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The Tales of Kieran Hodgson at Soho Theatre

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Time 21:30
Date 29/07/19
Price £13

The triple Edinburgh Best Show nominee brings an anthology of his last four shows to Soho Theatre.

Mon 29 Jul - Sat 10 Aug, 21:30, 19:45.

Kieran Hodgson: French Exchange (Mon 5 & Thu 8 Aug)
‘The Tales of Kieran Hodgson: Part One’
In 2003 a US-led coalition went to war with Iraq and Kieran Hodgson spent 10 days living with a very nice French family. Triple Edinburgh Comedy Award nominee Kieran Hodgson returns to the Fringe with his smash-hit show from 2014, a sweet and hilarious coming-of-age tale about the unforgettable school trip where he truly learnt the meaning of ‘croissants’, which is ‘crescents’. It’s the French one.
★★★★ ‘Elegant and impressive… really funny.’ - Fest

 Kieran Hodgson: Lance (Tue 6 & Fri 9 Aug)
‘The Tales of Kieran Hodgson: Part Two’
In 2003 Lance Armstrong won his 5th Tour de France title, and a young boy in West Yorkshire believed in him. Now a character comedian, he (the boy) returns to the Fringe with this heartfelt and hilarious 2015 story of growing up, betrayal by professional athletes, and redemption. It’s the cycling one.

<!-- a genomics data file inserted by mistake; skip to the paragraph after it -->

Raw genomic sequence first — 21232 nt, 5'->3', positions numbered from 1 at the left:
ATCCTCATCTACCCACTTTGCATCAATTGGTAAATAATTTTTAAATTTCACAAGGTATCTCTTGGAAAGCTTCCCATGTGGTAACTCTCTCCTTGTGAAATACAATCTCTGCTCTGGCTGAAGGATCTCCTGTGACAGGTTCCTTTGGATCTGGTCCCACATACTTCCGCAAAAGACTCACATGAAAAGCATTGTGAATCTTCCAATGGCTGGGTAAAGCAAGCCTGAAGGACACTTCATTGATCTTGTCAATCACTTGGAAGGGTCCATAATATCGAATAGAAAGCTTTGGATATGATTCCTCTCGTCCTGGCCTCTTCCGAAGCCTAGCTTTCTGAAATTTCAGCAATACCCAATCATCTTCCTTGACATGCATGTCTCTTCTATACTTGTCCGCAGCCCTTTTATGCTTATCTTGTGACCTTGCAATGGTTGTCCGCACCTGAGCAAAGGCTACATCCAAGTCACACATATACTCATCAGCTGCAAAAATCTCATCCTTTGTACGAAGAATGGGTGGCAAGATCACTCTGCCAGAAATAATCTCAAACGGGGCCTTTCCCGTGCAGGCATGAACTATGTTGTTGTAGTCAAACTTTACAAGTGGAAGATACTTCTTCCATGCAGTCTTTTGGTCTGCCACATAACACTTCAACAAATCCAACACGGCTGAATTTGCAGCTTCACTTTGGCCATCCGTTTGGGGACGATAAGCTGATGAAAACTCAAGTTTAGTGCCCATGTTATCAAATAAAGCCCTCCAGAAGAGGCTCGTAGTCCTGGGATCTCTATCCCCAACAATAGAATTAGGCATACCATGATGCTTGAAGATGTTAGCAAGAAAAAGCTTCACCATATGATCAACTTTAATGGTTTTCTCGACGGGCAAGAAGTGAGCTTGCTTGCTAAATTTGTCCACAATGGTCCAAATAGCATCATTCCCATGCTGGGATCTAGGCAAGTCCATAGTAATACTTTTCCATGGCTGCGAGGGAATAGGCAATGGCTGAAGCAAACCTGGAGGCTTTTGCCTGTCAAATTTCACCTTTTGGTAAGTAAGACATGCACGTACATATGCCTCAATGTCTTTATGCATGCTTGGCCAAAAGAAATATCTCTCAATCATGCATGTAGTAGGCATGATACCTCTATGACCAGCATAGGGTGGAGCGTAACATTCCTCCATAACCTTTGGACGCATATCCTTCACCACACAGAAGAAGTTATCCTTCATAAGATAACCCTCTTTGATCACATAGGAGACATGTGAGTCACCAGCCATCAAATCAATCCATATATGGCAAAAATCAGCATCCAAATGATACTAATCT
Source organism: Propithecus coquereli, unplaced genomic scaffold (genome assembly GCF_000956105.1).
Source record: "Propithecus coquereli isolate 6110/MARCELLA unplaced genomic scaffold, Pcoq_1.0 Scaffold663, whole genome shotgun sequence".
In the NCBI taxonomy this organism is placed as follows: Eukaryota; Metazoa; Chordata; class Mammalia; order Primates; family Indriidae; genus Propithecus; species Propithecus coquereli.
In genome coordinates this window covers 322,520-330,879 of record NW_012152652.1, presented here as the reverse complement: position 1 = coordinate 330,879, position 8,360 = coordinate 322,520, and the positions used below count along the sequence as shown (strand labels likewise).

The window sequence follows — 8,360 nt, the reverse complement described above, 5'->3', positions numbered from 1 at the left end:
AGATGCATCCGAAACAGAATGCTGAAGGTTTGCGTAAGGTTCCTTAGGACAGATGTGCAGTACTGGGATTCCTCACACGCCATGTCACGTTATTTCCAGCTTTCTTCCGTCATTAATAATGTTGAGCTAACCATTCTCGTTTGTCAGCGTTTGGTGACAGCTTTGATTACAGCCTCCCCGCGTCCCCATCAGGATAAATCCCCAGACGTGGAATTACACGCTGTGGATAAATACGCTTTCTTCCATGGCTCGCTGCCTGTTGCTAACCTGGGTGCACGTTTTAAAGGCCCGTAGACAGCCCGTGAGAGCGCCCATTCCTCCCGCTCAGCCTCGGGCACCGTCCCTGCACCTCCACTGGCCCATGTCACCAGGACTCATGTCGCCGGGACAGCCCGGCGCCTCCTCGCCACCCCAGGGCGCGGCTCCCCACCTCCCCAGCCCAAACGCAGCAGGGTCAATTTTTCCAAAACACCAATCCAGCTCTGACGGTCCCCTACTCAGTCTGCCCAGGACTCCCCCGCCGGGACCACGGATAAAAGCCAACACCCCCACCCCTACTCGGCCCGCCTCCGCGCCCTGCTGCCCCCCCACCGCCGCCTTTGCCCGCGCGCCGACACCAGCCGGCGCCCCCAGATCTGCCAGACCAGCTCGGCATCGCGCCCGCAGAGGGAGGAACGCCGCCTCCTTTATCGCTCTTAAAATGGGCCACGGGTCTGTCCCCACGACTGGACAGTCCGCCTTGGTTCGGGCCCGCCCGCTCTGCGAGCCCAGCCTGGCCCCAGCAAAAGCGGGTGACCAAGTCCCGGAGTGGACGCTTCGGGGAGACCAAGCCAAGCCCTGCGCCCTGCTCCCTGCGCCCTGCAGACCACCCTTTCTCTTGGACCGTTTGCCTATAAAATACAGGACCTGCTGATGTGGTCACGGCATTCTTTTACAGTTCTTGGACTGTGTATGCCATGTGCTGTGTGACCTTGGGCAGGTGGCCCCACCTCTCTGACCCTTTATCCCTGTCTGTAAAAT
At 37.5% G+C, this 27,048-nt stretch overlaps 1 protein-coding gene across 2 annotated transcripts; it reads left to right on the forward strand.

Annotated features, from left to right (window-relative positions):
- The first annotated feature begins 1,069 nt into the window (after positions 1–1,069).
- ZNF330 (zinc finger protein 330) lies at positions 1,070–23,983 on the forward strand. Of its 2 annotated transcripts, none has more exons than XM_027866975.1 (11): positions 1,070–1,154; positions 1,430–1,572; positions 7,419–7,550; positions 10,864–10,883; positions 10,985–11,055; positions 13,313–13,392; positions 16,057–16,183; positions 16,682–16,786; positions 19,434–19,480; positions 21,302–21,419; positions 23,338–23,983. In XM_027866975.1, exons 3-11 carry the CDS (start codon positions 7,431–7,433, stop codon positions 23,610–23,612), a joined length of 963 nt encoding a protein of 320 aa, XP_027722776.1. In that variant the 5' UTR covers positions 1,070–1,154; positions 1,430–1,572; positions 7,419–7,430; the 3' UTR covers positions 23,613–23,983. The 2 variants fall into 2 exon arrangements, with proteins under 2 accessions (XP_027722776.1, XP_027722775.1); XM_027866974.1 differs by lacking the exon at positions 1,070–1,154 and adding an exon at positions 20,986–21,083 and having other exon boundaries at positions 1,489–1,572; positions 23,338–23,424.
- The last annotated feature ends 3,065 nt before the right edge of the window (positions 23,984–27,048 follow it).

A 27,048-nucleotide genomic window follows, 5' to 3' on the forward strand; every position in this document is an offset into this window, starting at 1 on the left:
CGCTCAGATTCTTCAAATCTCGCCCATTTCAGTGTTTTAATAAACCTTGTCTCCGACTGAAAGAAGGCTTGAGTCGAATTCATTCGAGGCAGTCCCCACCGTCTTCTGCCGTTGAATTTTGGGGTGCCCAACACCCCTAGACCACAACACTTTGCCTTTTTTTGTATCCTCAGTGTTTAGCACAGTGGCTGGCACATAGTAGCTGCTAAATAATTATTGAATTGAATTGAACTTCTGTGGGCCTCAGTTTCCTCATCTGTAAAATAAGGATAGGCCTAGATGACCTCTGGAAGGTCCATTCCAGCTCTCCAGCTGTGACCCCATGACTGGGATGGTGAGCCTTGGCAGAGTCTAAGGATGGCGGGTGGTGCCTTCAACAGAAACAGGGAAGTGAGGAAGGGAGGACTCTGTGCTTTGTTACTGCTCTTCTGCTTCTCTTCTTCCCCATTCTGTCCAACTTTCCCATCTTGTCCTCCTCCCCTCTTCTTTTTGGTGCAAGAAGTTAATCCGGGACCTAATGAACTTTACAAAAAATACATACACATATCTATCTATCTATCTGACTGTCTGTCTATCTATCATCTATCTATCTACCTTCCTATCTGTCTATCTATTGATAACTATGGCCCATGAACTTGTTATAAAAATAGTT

★★★★★ ‘He’s a delight to watch, and every line of his script is wired for laughter.’ - Guardian

Kieran Hodgson: Maestro (Wed 7 & Sat 10 Aug)
‘The Tales of Kieran Hodgson: Part Three’
In 2003 Kieran Hodgson heard the music of Gustav Mahler and decided to write a symphony. Sixteen years later he returned to the Fringe 2016 with this character comedy epic about falling in love and attempting something far beyond your abilities. Plus a violin. It’s the classical music one.
★★★★★ ‘Wonderfully – indeed, symphonically – funny.’ - Telegraph

Kieran Hodgson: ’75 (Mon 29 Jul – Sat 3 Aug)
‘The Tales of Kieran Hodgson: Part Four’
Passion. Betrayal. Harold Wilson. Character comedian Kieran Hodgson returns with the epic and surprising tale of how Britain joined Europe in the first place. On a deeply personal quest for understanding, Kieran perfects a series of obsolete impressions and discovers that the 70s were about more than just Tiswas, the colour brown and words ‘let’s go on strike again’.
★★★★ ‘Ravishingly entertaining, informative, full of insight and plenty of laughs.’ - Times